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Assessing the Impacts of Changes in the Information Technology R&D Ecosystem Retaining Leadership in an Increasingly Global Environment. Computing Leadership Summit Washington, DC 23 February 2009. Charge.
ERIC BENHAMOU, Benhamou Global Ventures, Co-Chair
RANDY H. KATZ, University of California, Berkeley, Co-Chair
STEPHEN R. BARLEY, Stanford University
ANDREW B. HARGADON, University of California, Davis
MARTIN KENNEY, University of California, Davis
STEVEN KLEPPER, Carnegie Mellon University
EDWARD D. LAZOWSKA, University of Washington
LENNY MENDONCA, McKinsey & Company
DAVID C. NAGEL, Ascona Group
ARATI PRABHAKAR, U.S. Venture Partners
RAJ REDDY, Carnegie Mellon University
LUCINDA SANDERS, National Center for Women and Information Technology
1. DEFINING THE IT R&D ECOSYSTEM
2. IT: THE ESSENTIAL ENABLER FOR THE INFORMATION SOCIETY
3. THE CHANGING LANDSCAPE OF THE U.S. IT R&D ECOSYSTEM: 1995-2007
4. A GLOBALIZED, DYNAMIC IT R&D ECOSYSTEM
5. FINDINGS AND RECOMMENDATIONS
“An economic community supported by a foundation of interacting organizations and individuals—the organisms of the business world. This economic community produces goods and services of value to customers, who are themselves members of the ecosystem”
(Imagine a day without IT…)
1. Strengthen the Effectiveness and Impact of Federally Funded IT Research
2. Remain the Strongest Generator of and Magnet for Technical Talent
3. Reduce Friction That Harms the Effectiveness of the U.S. IT R&D Ecosystem
4. Ensure that the United States Has the Infrastructure That Enables U.S. IT Users and Innovators to Lead the World
Finding 1.1. A robust program of federally sponsored research and development (R&D) in IT is vital to the nation.
Finding 1.2. The level of federal investment in fundamental research in IT continues to be inadequate.
Recommendation 1.1. As Federal govt increases fed investment in long-term basic research in the physical sciences, engineering, mathematics, and information sciences, it should carefully assess the level of investment in IT R&D, mindful of the economic return, societal impact, enablement of discovery across science and engineering, and other benefits of additional effort in IT, and should ensure that appropriate advisory mechanisms are in place to guide investment within the IT R&D portfolio.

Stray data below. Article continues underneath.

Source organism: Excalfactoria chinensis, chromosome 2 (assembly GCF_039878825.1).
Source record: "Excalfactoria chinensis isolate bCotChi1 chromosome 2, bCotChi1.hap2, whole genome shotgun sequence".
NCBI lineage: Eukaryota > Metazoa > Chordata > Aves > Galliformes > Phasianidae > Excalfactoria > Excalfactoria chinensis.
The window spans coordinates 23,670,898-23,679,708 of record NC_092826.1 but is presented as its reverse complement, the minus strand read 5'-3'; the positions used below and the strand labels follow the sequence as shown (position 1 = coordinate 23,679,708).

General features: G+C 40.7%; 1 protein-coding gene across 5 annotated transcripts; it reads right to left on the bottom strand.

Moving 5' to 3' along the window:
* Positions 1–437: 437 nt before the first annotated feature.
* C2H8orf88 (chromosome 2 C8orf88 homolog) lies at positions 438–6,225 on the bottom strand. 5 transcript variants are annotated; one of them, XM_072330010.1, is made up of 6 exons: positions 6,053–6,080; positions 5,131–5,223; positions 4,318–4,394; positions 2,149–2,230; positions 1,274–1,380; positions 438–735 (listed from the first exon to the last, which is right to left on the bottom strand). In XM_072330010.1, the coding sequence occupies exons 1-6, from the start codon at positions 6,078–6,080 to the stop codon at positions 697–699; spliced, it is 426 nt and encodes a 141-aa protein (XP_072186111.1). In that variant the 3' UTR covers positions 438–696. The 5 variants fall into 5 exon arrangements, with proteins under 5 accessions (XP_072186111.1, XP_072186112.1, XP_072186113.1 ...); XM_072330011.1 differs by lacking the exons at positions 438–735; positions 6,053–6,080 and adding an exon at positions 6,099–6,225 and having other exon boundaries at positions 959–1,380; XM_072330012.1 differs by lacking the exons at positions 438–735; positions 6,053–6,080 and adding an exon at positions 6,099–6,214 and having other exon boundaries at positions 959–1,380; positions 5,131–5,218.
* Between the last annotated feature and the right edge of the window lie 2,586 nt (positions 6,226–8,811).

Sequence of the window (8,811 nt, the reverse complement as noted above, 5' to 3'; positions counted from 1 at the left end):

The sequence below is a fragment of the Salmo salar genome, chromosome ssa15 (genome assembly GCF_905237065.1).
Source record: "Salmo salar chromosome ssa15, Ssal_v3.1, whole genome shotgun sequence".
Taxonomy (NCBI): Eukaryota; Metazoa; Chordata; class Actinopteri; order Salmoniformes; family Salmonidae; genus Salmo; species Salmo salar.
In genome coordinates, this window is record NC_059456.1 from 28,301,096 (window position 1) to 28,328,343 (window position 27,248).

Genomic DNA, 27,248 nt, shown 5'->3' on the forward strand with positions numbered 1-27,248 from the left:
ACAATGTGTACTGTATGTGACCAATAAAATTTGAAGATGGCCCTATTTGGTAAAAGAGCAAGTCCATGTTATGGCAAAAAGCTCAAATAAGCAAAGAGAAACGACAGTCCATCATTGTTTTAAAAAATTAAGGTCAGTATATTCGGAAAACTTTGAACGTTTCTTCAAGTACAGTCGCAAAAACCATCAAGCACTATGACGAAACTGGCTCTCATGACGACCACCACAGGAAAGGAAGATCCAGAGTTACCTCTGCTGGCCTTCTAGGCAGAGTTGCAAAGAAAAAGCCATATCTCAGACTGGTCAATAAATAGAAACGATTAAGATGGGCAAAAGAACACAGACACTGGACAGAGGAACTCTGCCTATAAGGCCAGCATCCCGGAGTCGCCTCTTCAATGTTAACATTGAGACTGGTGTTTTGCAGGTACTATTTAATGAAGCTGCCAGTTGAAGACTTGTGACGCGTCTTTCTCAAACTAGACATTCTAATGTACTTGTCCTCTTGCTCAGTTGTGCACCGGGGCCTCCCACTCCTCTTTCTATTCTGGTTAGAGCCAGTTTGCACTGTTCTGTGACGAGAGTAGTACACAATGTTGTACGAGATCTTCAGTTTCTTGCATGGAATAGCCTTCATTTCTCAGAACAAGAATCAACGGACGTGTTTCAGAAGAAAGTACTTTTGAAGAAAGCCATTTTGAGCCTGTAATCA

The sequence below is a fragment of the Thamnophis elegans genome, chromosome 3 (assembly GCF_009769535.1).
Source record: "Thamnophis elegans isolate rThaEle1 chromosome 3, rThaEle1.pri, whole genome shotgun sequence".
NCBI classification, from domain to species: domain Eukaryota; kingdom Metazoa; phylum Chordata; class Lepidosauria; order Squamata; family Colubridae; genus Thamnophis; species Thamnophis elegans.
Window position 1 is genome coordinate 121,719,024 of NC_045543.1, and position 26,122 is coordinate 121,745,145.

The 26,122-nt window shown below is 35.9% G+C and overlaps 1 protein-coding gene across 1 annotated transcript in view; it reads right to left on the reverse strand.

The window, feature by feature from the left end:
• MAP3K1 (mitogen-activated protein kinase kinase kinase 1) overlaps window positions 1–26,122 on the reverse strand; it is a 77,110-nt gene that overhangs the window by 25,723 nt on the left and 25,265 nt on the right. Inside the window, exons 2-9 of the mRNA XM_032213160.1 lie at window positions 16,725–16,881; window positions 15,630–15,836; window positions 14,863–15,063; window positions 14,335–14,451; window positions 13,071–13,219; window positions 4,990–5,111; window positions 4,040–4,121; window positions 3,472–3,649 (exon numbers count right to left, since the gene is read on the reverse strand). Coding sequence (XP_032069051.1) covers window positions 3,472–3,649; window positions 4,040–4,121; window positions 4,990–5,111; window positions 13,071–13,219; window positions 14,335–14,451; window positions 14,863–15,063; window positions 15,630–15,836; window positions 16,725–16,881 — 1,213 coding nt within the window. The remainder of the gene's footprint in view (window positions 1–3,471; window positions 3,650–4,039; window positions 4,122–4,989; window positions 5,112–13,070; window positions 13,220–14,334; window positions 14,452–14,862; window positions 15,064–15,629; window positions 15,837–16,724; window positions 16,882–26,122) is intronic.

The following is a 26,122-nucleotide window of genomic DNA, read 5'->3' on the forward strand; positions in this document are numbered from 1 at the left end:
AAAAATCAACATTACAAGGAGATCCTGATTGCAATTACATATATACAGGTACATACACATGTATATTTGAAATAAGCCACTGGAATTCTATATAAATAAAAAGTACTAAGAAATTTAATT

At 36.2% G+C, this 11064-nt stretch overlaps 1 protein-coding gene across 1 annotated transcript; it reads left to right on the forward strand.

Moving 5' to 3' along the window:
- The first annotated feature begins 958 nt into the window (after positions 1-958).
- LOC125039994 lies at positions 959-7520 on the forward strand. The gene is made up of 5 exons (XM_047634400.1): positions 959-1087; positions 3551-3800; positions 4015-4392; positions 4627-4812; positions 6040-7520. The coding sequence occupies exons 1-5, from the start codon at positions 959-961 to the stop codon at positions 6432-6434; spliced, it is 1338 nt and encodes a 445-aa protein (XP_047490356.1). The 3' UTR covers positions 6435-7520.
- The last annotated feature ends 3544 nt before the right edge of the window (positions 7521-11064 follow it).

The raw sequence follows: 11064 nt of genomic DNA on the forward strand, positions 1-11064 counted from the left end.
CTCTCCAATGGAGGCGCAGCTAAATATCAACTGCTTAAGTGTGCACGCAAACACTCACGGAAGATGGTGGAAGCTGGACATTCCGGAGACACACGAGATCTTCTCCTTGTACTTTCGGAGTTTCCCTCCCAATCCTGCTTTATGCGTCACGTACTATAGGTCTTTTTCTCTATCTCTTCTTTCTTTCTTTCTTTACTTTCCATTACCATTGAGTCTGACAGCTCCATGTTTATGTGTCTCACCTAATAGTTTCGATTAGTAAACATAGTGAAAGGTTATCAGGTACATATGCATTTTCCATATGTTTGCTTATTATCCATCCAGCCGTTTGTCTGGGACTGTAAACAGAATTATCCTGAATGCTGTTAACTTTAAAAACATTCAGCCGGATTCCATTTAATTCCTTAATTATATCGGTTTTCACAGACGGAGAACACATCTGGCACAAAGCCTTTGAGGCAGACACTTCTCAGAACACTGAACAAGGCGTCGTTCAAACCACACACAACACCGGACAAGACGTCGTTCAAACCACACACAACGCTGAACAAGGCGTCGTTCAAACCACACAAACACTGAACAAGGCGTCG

Finding 2.1. Rebuilding the computing education pipeline at all levels requires overcoming numerous obstacles, which in turn portends significant challenges for the development of future U.S. IT workforce talent.
Finding 2.2. The participation in IT of women, people with disabilities, and certain minorities, including African-Americans, Hispanics, and Native Americans, is especially low and declining. This low level of participation will affect the United States’ ability to meet its workforce needs and place it at a competitive disadvantage by not allowing it to capitalize on the innovative thinking of half of its population.
Recommendation 2.1. To build the skilled workforce that it will need to retain high-value IT industries, the United States should invest more in education and outreach initiatives to nurture and grow its IT talent pool.
Finding 2.3. Although some IT professional jobs will be offshored, there are more IT jobs in the United States than at any time during the dot-com boom, even in the face of corporate offshoring trends.
Recommendation 2.2. The United States should increase the availability and facilitate the issuance of work and residency visas to foreign students who graduate with advanced IT degrees from U.S. educational institutions.
Finding 3.1. Fewer young, innovative IT companies are gaining access to U.S. public equity markets.
Recommendation 3.1. Congress and Federal agencies, e.g., SEC and PTO, should consider the impact of both current and proposed policies and regulations on the IT ecosystem—and especially on young, innovative IT businesses—and consider measures to mitigate these where appropriate.
Finding 4.1. Most dynamic IT sector likely to be in the countries with the most demanding IT customers and consumers.
Finding 4.2. In terms of nationwide availability, use, and speed of broadband, U.S.—the inventor of broadband technology—has been losing ground compared with other nations.
Recommendation 4.1. U.S. should establish an ambitious target for regaining and holding a decisive lead in the broad deployment of affordable, gigabit broadband services. Federal and state regulators should explore models and approaches that reduce regulatory and jurisdictional bottlenecks and should increase incentives for investment in these services.
Recommendation 4.2. Government (federal, state, and local) should foster commercial innovation and itself make strategic investments in IT R&D and deployment so that the United States can retain a global lead position in areas where it has particular mission requirements.